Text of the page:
The Lovecraft Reread

Things Man Should Still Avoid Knowing: Leonid N. Andreyev’s “Lazarus”

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Welcome back to the Lovecraft reread, in which two modern Mythos writers get girl cooties all over old Howard’s sandbox, from those who inspired him to those who were inspired in turn.

This week, we’re reading Leonid N. Andreyev’s “Lazarus,” first published in Russian in 1906. (Trying to find out the original publication venue when one doesn’t speak Russian is tough—reader insights welcome.) The version we read was translated by Avraham Yarmolinsky and first appeared in 1918 in Lazarus/The Gentleman from San Francisco. Spoilers ahead.

Only the great desert, enfolding the Holy City, came close to the threshold of his abode. It entered his home, and lay down on his couch like a spouse, and put out all the fires.

Summary

When Lazarus rises from the grave after three days, no one notices “the evil peculiarities in him that were later to make his very name terrible.” His sisters Mary and Martha rejoice, as do his friends. They dress him like a bridegroom, and seat him at the head of a great feast. Strangers join the celebration and buzz around the house “like so many bees.”

Lazarus has not returned unchanged, however. Blue shadows and ruptured grave-blisters mar his body; he has grown bloated and exudes the “fetid, damp smell of putrefaction.” Eventually the scars and stench fade, but they never disappear completely. Worse, his character has changed—in his first life, Lazarus’s good humor won the love of the Master. Now he is grave and silent, seldom speaking and then only “words as much devoid of sense and depth” as animal sounds. Around him the feast goes on and musicians play joyously.

Then someone unthinkingly lifts the veil by asking, “Why do you not tell us, Lazarus, what was There?” Lazarus sits silent, eyes downcast. “Is it so terrible There?” the questioner persists. Lazarus remains silent, and as people start to notice his ghastly demeanor, the music and gaiety falter. Prodded a third time, Lazarus finally looks up, “embracing all with one glance, heavy and terrible.”

Since that moment, many have realized that Lazarus’s gaze destroys. It is a gaze utterly indifferent to life and the living; it does not change the bright world, but makes those who meet it unable to perceive brightness. Most victims fade listless into a slow death, like “trees withering on rocky ground.”

Through “the black rings of [Lazarus’s] pupils, as through dark glasses, the unfathomable There gazed upon humanity,” and humanity fled. Dutiful Martha stays with her brother longest, but at last she too leaves. Alone in his increasingly ragged bridegroom’s finery, Lazarus sits all day gazing at the merciless sun. At night he wanders into the desert, pursuing the sinking sun. Neighbors all shun Lazarus, but strangers come with “audacious curiosity” to confront the supposed revenant. Whether warriors or priests, merchants or careless youths, all stricken by Lazarus’s gaze fall under its life-deadening curse.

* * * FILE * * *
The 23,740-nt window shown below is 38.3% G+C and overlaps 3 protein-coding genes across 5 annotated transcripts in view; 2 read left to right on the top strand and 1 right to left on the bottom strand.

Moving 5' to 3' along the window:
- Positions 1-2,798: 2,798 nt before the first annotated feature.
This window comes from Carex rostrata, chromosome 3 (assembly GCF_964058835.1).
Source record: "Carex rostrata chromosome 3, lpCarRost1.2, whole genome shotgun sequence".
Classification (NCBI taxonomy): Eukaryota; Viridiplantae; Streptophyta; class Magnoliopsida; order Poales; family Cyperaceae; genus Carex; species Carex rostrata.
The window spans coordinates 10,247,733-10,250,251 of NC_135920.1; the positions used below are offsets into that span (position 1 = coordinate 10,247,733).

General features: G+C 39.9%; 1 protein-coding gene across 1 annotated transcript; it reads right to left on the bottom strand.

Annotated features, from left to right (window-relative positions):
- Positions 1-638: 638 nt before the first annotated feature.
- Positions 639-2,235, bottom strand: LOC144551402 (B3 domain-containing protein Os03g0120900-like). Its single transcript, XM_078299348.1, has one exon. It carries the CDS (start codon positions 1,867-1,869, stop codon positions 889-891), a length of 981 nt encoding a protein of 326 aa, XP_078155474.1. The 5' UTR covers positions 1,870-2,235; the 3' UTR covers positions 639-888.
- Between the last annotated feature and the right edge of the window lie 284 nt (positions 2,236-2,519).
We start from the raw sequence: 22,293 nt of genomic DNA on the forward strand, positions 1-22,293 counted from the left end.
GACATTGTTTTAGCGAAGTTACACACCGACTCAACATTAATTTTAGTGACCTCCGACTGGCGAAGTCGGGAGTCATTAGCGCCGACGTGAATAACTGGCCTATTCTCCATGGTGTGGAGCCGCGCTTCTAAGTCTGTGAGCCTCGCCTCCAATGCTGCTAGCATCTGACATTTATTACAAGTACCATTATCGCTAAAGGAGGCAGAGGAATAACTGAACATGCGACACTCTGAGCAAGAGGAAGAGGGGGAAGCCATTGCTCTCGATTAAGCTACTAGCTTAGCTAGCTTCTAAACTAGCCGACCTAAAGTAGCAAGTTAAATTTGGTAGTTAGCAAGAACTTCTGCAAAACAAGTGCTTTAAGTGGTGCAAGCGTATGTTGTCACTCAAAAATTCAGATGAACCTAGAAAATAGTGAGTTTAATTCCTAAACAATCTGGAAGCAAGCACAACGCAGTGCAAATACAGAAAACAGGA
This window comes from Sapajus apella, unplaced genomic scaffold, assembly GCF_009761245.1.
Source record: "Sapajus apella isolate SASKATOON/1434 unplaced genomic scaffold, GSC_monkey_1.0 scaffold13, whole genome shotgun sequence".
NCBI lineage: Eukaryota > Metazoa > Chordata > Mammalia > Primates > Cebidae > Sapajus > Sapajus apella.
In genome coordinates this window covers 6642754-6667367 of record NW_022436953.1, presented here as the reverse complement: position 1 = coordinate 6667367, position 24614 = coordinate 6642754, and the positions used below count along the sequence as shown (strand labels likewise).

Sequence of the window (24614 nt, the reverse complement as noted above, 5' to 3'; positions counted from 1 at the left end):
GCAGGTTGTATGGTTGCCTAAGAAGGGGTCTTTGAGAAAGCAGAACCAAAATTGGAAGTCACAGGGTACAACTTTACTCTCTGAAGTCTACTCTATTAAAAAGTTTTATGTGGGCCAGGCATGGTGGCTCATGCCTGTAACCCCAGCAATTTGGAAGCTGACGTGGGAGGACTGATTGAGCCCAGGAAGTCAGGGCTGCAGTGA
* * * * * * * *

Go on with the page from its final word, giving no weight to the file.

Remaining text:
Those few who can describe their plight say a darkness envelops their whole universe, down to the very particles of the particles of its substance. A “vast emptiness” disunites everything. They lose all sense of time; beginnings and endings merge. And “surrounded by Darkness and Empty Waste, Man trembled helplessly before the dread of the Infinite.”

From Rome comes the celebrated sculptor Aurelius. His works hold immortal beauty, but he’s not satisfied. Love of life shines in his eyes, and yet he can’t quite transmit that radiance to marble and bronze. He hopes to revive his jaded energies by persuading Lazarus to share his appreciation of life. Aurelius requests the revenant’s company for the night; in his determined heartiness, he laughs off Lazarus’s lack of bed, or light, or wine—no wonder Lazarus is so gloomy! The weight of Lazarus’s gaze soon swamps Aurelius’s bravado. By morning he’s a grievously changed man.

Aurelius, however, insists to his friends that he has “found it!” He works eagerly on a new marble statue, then calls in judges of the art. The viewers sorrow to see the monstrous thing he’s created, “crooked, strange, unsightly, shapeless heaps of something turned outside in… wild fragments that seemed to be feebly trying to get away from themselves.” Under one fragment is a gorgeously sculpted butterfly. Aurelius can’t say what the butterfly means. It will be the only bit remaining after a friend destroys the terrible sculpture.

It is the last Aurelius makes. Afterwards, faced with any work of beauty, he will wearily say, “But all this is—a lie.”

Finally the Emperor Augustus summons Lazarus to Rome. Barbers and painters groom Lazarus into the semblance of a good-humored grandfather, but they can’t buffer the “incomprehensible There” that stares from his eyes.

Nevertheless, Augustus meets Lazarus, believing himself the invincible ruler of “an empire of the living.” He commands Lazarus to look at him, though the revenant’s gaze fills his mind with the “awful horror of the Infinite.” Augustus’s despair saves him, the dread of leaving his people to this doom. He orders Lazarus’s eyes burned out. Afterwards, while his days still bring him the joys and sorrows of life, his nights are haunted.

Lazarus returns to desert solitude. Hot iron has driven his cursed knowledge from his eyes into his brain, but all still fear its potential ambush. By day he lifts his sightless face to the burning sun. By night he gropes after the westering orb, his “outstretched arms” giving him “the semblance of a cross.”

One night he chases the sun and doesn’t return. Thus ends the second life of Lazarus, who was in “the mysterious thraldom of death” for three days, then “miraculously raised from the dead.”